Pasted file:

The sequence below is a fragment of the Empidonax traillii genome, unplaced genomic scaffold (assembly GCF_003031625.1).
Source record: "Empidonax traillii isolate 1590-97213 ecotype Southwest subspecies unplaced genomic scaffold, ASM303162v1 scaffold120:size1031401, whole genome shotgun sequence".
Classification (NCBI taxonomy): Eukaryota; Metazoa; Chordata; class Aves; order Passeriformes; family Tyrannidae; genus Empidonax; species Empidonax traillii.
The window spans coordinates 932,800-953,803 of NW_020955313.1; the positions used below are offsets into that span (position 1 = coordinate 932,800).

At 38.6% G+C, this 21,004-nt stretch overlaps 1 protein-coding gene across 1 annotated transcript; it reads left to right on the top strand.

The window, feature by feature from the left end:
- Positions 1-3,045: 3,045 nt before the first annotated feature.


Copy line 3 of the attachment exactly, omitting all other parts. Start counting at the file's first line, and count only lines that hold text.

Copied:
Classification (NCBI taxonomy): Eukaryota; Metazoa; Chordata; class Aves; order Passeriformes; family Tyrannidae; genus Empidonax; species Empidonax traillii.